Checking in With Gwyneth Paltrow, Book Critic to the Stars

Gwyneth Paltrow, a book author, is not someone we commonly associate with libraries, because they have dust, and that dust is not macrobiotic. But she is a dedicated reader, or, at least, a dedicated recommender of books, a fact of which we have clear and incontrovertible proof in the latest issue of GOOP.

Checking in With Gwyneth Paltrow, Book Critic to the Stars

All classics, indeed, should be red, and red again, like the onion in this pineapple-avocado salad with kale, or the product of this recipe for beet, carrot, apple & ginger juice ("1. Juice everything into a glass. 2. Stir. 3. Enjoy!"), or GOOP's balance sheet.

A.N. Devers alerted me that Paltrow is clearly a classics fan. (Even when there is "nothing new" about them.) A couple of years back—we are now half a decade into GOOP's existence, if you can believe it—she recommended that her readers indulge in a little Dumas:

Checking in With Gwyneth Paltrow, Book Critic to the Stars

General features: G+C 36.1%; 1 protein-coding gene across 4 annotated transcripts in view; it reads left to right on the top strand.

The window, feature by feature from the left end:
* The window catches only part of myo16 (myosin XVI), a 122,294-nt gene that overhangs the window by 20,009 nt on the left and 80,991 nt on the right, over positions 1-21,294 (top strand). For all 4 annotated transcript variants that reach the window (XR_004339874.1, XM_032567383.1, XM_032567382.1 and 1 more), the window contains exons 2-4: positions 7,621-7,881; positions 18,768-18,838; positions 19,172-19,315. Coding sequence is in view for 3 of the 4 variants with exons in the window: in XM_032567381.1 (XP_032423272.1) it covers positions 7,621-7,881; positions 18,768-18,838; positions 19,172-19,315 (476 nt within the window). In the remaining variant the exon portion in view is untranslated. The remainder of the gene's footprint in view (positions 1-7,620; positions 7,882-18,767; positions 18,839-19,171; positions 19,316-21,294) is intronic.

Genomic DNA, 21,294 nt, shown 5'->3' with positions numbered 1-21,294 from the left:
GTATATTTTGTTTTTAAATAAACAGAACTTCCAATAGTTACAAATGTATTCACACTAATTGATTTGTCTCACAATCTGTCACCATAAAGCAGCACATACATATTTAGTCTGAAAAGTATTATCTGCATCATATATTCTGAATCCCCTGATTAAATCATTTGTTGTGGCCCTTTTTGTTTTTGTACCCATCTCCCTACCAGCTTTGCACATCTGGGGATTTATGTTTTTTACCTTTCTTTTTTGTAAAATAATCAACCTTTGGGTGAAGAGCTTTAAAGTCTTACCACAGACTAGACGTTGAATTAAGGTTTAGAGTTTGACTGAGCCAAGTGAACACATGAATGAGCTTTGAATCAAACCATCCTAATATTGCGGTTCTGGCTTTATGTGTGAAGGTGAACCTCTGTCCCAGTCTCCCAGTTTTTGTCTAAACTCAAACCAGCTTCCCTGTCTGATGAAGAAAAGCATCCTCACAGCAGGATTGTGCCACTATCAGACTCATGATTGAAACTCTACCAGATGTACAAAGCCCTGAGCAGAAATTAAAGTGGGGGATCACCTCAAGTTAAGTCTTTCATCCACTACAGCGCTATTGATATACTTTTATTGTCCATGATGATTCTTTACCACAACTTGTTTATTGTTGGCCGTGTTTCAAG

I... think someone sold Paltrow a sham bill of literary goods there. Cruelly she has not updated her readers on her progress with the book.

But truthfully, Paltrow doesn't seem to go in for 19th century novels much, she's more of a fan of high modernism, apparently:

Checking in With Gwyneth Paltrow, Book Critic to the Stars


No word on whether she did manage to read that one either.

Personally, I'd like to know what she thinks of Edith Wharton's The House of Mirth ("A great book about money, with a real sad ending.") or Henry James's The Ambassadors ("A great writer who understands the ex-pat experience"). Or The White Album ("I love California!").

[Image of Gwyneth Paltrow in a bookst— no, wait, that's a Williams-Sonoma, via Getty.]